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Utility functions to use the Akai APC mini MIDI controller with Sonic Pi
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Using the Akai APC mini to control Sonic Pi (build status)

A collection of utility functions to use the Akai APC mini MIDI controller with Sonic Pi.

Photo of an Akai APC mini

Photo credit: I G, CC BY 2.0, via Wikimedia Commons.

Important note

This is work in progress and, while it mostly works as described, its performance is not great and it is not completely stable. It can make the controller crash* sometimes when there is too much going on, and even Sonic Pi itself (this is more rare and I have only seen it once, but it's fair to mention).

You should probably not use this yet for live performances, at least without having reproduced similar loads to what you plan to do.

*I don't know if this crashes happen in the controller itself, or in the software in the computer (be it drivers or Sonic Pi itself), but the way it manifests is: you can still control the sounds using the board, but its lights stop updating. I haven't found a solution to this crashes that is not restarting Sonic PI + plugging and unplugging the controller.


Download, clone the code or install the gem, then add this to the top of your Sonic Pi buffer (or your ~/.sonic-pi/config/init.rb):

require '<path-to-sonic-pi-akai-apc-mini>/init.rb'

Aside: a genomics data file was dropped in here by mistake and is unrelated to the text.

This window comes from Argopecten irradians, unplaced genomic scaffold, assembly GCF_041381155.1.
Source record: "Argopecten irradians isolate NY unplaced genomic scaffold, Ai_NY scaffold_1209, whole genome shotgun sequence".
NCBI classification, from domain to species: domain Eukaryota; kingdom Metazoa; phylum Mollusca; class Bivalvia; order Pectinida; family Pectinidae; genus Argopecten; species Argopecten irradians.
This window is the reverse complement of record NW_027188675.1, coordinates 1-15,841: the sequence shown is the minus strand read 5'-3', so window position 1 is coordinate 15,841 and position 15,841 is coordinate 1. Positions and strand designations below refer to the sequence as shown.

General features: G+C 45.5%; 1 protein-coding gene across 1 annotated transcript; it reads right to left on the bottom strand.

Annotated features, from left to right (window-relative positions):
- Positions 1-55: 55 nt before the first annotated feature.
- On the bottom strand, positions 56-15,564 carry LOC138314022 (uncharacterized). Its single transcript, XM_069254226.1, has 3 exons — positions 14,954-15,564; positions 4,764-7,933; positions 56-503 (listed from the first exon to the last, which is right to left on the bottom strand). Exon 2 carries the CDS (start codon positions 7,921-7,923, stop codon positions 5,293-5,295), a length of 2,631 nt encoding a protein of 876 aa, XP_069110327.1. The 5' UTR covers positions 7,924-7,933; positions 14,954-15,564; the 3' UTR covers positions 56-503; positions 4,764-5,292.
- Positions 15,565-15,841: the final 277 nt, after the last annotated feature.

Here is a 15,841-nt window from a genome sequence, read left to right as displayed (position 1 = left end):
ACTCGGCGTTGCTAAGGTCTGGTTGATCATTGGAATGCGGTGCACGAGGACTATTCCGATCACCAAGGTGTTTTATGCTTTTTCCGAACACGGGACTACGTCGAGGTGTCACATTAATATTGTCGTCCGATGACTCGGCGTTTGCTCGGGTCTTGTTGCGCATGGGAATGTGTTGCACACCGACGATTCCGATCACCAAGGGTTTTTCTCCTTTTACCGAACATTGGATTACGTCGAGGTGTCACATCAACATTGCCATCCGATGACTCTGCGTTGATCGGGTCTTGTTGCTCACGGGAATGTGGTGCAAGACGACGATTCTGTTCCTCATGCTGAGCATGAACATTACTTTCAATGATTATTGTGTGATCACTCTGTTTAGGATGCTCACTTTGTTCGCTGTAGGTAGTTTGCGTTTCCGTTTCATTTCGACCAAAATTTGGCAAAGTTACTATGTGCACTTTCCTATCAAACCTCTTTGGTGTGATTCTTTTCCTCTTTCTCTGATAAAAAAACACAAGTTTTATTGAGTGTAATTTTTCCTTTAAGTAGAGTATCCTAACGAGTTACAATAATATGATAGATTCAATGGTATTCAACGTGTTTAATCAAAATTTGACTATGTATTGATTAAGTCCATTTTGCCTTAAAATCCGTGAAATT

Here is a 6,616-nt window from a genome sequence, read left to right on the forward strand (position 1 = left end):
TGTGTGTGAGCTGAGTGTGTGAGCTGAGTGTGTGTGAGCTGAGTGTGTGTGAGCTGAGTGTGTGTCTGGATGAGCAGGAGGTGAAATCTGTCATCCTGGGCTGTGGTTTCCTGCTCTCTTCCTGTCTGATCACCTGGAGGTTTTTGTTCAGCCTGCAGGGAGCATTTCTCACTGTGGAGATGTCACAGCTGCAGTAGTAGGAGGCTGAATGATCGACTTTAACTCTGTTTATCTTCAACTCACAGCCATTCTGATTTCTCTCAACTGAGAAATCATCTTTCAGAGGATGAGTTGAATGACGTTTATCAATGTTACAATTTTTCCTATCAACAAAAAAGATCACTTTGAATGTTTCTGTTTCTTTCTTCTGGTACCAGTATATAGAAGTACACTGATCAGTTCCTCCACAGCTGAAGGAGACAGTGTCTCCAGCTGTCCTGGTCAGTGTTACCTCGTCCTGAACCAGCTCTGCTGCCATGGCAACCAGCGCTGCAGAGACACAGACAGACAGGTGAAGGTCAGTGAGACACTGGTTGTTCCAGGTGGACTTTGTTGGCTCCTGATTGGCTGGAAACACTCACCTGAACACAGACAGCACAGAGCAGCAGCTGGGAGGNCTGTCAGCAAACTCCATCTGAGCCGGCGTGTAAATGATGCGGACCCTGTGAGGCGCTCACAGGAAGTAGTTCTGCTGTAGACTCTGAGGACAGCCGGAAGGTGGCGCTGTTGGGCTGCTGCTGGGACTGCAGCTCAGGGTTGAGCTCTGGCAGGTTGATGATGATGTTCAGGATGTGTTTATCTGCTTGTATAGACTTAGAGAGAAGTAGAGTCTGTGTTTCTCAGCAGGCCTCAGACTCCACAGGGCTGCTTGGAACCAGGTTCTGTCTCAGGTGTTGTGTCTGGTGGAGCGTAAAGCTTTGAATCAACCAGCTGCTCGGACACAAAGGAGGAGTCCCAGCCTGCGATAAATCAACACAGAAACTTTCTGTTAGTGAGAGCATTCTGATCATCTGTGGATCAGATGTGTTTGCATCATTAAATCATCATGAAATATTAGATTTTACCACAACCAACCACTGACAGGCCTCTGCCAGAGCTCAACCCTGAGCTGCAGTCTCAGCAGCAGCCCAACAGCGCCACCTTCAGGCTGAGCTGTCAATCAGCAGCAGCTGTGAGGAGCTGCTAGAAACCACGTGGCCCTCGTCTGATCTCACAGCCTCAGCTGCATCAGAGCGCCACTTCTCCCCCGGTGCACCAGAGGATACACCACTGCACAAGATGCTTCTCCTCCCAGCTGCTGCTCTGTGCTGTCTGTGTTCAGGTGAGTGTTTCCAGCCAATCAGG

# for example: require '~/sonic-pi-akai-apc-mini/init.rb'

Finding out where the code is, when installed as a gem

Sonic Pi ships with its own Ruby, meaning that in principle it has no access to the gems installed in your system. To find out where is the file you need to require, run sonic-pi-akai-apc-mini in a terminal and the path will be printed.


First of all, call initialize_akai at the top of your buffer. That will make all the features available.

A small set of functions get added to the Sonic Pi API, in order to use the controls in the APC mini in different ways.


fader(n, [target-values])

This function lets you use any of the faders to control the value of anything in Sonic Pi. n is the fader number (they are 0-8, left to right). target-values is the range of values the fader will map to (and defaults to (0..1)*). Some examples:

play :c4, amp: fader(0)
sample :bd_haus, cutoff: fader(1, (60..127))

target-values is typically a range, but it can also be an array or a ring. In that case, the range of the fader is divided into discrete regions, each of them mapped to a value:

with_fx :slicer, phase: fader(0, [0.125, 0.25, 0.5]) do
  play fader(1, chord(:c4, :major))

fader also accepts the special value :pan, which maps to (-1..1), for that very obvious usecase:

play :c4, pan: fader(0, :pan)

Finally, it is possible to use the same fader for two different things, with two different target values, if that makes sense for your music:

play :c4, amp: fader(0, (0.8..1.5)), pan: fader(0, :pan)

*In reallity, (0..0.999). The reason is that there are many parameters with range [0, 1), that is, between 0 and 1 but not 1, for example a synth's res (resonance). This weird default helps with this case while making no difference for the normal case. If you really need to be able to get to 1, then pass (0..1) explicitly.

attach_fader(n, node, property, [target-values])

All this is fine and good and works great with short synth notes or samples, but sometimes you want to control a sound with a fader while it is playing. That's what attach_fader is for. Apart from the already known n and target-values, which work the same, it expects a node (a synth node, a sample node, or a fx node) and a property, which will be attached to the fader and updated in real-time: